While work on Tales from the Crypt and The Grifters quickly followed, Winston's commitments would land Woodruff and Gillis their biggest assignment. With his fabrications for Terminator 2 and Predator 2 making him unable to take on Alien 3, Winston and producer Gale Anne Hurd helped to get Gillis and Woodruff on the show. Now they were solely responsible for the Alien FX, even through the film's game of musical scripters hadn't finalised the Alien's abilities. "I've been in this business for 12 years, while Tom's been in it for 10," Gillis says, "Alien 3 isn't a new thing for us, but it's still exciting to working on this kind of high profile movie. You go into it with enthusiasm instead of fear.." "It would have been an obvious approach to turn Alien 3 into a gigantic action picture," Gillis continues. "One script used a King Alien, while another had radio controlled Power Loaders fighting an Army of Queens. But there were practical considerations against making a $150-million movie because the story's hook is dangling the threat of the Aliens getting to Earth. The sequel ideas were like the difference between Psycho and Zulu. Alien 3 finally went with a script that got back to the originals mood and suspense. It's harsh, brutal and dark, very daring for a big money sequel."
Winston had been responsible for juggling the FX budget on Aliens, and now Woodruff and Gillis had not proved they could save money for Fox as the studio changed directors (from Vincent Ward to David Fincher) and writers. Once again bashing their creature shop in England, Woodruff and Gillis began making Alien victims in July 1990. However, they still had no idea about the Monster's appearance until the end of November, and this confusion prolonged their six-month stay on Alien 3 to 40 weeks.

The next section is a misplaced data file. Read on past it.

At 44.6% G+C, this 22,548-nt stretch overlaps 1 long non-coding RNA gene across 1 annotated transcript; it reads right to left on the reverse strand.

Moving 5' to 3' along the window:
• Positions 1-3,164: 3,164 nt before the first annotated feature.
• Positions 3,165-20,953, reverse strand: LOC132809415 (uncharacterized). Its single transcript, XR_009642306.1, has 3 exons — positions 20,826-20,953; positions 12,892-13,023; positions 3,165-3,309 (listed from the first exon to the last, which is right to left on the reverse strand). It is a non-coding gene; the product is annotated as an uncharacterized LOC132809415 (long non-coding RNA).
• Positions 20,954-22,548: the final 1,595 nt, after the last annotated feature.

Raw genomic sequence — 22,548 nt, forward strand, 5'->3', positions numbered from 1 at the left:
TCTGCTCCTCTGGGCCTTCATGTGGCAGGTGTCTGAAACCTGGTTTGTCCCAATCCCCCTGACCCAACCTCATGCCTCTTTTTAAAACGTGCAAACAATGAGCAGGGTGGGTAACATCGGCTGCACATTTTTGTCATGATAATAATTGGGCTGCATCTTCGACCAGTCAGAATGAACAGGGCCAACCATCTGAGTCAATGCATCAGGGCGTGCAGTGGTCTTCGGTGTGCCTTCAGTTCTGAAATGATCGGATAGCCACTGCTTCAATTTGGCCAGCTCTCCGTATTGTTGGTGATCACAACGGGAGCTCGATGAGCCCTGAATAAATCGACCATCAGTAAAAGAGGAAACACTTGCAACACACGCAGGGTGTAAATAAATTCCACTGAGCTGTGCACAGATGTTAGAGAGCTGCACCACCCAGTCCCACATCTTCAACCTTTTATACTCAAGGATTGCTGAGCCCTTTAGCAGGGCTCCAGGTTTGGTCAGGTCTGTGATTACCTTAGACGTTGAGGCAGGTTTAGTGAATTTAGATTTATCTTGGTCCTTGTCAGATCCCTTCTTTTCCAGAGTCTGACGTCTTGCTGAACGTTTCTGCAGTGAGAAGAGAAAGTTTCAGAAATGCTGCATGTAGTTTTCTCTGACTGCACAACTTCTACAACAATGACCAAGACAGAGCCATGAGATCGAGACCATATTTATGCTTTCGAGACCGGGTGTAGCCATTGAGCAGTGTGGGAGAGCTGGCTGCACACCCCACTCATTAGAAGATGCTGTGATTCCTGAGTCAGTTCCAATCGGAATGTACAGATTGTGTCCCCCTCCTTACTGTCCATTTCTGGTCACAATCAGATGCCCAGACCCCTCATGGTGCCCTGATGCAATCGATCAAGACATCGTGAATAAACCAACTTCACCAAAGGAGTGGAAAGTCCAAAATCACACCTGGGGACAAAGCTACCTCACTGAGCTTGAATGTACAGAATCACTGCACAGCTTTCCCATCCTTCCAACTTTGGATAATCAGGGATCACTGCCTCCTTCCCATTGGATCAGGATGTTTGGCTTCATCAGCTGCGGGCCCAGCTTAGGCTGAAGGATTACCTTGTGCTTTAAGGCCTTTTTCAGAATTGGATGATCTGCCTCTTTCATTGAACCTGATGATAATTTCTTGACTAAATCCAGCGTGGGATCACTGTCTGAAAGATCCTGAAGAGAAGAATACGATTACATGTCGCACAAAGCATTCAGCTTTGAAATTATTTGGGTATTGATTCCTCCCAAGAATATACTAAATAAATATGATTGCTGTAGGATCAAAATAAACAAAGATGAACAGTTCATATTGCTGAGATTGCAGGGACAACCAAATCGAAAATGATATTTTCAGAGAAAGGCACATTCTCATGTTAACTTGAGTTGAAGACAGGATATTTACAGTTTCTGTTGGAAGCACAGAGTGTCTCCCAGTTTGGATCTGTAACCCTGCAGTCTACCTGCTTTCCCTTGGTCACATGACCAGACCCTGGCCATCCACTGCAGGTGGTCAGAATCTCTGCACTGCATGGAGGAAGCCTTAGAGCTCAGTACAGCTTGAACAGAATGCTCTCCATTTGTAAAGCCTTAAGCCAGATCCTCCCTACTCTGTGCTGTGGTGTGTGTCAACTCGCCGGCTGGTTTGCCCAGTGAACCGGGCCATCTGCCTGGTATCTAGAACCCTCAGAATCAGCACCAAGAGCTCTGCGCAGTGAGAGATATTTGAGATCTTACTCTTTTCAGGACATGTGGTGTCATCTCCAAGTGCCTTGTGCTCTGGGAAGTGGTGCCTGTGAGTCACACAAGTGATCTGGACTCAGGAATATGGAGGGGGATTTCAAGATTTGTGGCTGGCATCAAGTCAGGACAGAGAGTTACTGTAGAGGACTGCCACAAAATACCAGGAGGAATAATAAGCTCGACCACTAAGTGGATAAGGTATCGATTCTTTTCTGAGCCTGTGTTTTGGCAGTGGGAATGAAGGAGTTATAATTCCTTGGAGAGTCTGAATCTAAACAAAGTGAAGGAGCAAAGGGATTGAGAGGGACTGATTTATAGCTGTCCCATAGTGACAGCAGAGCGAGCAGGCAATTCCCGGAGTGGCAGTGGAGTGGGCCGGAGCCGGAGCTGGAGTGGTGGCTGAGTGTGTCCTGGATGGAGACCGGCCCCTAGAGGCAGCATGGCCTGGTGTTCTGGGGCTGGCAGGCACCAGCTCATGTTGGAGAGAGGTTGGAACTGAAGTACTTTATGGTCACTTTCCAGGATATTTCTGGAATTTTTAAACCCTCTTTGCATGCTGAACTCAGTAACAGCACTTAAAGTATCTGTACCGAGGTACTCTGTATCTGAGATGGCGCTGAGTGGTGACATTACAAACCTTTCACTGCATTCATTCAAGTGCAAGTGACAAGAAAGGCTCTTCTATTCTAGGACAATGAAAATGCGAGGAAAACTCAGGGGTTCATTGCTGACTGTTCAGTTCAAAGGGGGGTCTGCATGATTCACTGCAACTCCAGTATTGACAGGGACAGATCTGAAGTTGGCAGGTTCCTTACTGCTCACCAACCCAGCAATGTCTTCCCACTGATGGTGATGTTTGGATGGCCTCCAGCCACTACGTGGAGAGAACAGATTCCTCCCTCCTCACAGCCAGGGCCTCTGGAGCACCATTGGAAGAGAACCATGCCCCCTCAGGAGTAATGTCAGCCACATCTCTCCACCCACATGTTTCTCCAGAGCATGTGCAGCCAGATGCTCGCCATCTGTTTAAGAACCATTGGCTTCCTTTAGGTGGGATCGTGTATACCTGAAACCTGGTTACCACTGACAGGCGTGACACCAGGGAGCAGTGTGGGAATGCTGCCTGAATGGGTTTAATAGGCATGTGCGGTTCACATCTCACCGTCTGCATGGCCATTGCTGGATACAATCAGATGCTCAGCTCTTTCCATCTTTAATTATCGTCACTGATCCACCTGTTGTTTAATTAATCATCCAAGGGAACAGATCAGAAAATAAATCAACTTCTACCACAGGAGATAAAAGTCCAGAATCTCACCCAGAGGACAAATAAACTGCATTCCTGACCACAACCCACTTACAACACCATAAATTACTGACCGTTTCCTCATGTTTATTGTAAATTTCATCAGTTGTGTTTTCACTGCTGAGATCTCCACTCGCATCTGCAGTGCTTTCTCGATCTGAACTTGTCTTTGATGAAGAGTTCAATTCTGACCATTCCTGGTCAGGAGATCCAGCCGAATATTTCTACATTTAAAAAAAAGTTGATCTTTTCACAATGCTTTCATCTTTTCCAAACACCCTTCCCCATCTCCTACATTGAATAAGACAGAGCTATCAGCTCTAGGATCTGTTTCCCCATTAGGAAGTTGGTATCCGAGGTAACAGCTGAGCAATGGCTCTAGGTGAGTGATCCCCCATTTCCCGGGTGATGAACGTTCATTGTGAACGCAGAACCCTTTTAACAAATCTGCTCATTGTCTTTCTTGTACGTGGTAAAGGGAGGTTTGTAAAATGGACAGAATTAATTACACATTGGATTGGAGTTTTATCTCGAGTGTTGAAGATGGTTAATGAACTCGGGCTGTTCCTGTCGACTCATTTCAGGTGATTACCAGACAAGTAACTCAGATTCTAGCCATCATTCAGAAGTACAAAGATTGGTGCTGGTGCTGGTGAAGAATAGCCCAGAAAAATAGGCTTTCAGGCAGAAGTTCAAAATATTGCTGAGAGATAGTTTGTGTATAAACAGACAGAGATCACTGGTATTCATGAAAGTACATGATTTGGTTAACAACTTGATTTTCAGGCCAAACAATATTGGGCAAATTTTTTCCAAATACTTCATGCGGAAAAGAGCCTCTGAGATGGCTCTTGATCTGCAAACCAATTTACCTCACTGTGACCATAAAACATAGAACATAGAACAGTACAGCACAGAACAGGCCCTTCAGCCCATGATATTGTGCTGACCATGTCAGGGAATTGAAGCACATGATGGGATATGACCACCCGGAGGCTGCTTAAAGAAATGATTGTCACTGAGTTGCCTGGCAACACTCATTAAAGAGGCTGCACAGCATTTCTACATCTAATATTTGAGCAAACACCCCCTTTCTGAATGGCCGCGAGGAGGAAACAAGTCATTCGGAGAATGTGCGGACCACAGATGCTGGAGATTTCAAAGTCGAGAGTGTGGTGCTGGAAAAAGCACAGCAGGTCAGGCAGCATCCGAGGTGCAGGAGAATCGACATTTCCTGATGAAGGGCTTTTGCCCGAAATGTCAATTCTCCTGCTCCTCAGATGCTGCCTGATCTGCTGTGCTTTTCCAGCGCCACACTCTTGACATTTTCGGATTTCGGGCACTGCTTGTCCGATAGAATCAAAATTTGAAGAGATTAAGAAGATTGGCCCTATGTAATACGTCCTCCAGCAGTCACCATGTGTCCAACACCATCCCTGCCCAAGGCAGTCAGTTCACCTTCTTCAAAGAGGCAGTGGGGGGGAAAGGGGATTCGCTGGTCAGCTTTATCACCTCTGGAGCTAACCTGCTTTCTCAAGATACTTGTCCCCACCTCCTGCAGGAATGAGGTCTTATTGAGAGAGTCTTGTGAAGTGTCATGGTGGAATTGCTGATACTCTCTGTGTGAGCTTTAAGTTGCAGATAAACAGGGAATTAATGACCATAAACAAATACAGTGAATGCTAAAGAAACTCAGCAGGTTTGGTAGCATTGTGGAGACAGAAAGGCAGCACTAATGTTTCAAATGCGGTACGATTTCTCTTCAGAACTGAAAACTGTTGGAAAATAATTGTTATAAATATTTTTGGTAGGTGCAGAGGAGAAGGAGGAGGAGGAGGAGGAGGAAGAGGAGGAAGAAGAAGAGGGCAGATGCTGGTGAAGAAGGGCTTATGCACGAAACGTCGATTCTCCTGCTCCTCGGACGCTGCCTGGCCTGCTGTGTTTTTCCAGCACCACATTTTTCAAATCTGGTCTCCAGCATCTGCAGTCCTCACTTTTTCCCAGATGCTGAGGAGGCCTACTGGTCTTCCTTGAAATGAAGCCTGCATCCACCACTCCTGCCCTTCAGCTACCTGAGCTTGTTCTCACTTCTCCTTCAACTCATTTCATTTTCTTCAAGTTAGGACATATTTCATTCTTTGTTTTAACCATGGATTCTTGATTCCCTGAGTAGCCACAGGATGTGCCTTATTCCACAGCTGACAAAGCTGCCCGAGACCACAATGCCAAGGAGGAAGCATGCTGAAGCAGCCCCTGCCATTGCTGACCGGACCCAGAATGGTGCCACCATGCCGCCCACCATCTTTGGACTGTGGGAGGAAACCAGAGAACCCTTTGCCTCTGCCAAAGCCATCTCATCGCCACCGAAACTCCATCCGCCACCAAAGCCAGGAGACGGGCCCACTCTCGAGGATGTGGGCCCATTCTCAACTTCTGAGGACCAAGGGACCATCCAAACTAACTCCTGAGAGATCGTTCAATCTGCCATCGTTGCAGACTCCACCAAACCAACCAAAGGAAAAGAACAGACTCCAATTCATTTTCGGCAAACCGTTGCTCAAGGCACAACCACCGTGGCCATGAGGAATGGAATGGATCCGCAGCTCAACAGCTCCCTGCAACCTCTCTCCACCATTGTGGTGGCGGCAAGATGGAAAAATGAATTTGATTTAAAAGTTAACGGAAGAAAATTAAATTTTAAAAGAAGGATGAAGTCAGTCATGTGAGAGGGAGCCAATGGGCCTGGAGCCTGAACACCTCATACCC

"We pride ourselves on being flexible enough to look at a film artistically, but also see it from a business point of view, and know that there are certain limitations," Woodruff remarks. "The production shifted into neutral because of the rewrites, and we decided to stay in England instead of shipping everyone home for a month or two. Since every day was eating up money, we kept corpses, which aren't the main thrust of effects work. A lot of people would say, 'to hell with this situation! send me home and call me up later!' But you can't do that when you're working in this industry. Though Fox would tell us the Alien had to do certain things, it's odd to think we spent all that time to build a creature. There isn't 10 month of work in that Alien"
Body construction would allow Woodruff and Gillis more time to flesh out their Alien designs. While the creatures' insectoid appearances had become as instantly recognisable as Jason's Hockey Mask, the FX-men were still determined to add their imagination to Giger's chrome-plated jaws. "You're working with set parameters on a sequel, so there isn't a whole lot of flexing your design muscles, " Woodruff confines. "But ever since Alien came out, people have misinterpreted the 'Biomechanical' style. They think it's a monster with tubes and cardboard stuck all over it. That's only a construction technique that Giger used when he sculpted for the first movie. We even had one of this original creatures for references on Aliens, and it literally had plastic parts that you could read the catalogue numbers off of! We wanted the monsters in Alien 3 to look like they were growing into a mechanical being."
"Even Alien wasn't completely true to Giger's vision," Gillis says. "I don't mean to be pompous, but his own suit wasn't accurate to his paintings. Our goal was to sculpt Giger's designs into repeating organic textures, almost like deer antlers. We also put more colour into the Alien, which was originally just black and sepia. Since the effects of Alien 3 wouldn't have the spectacle of the last film, we wanted to make this creature into a believable organism."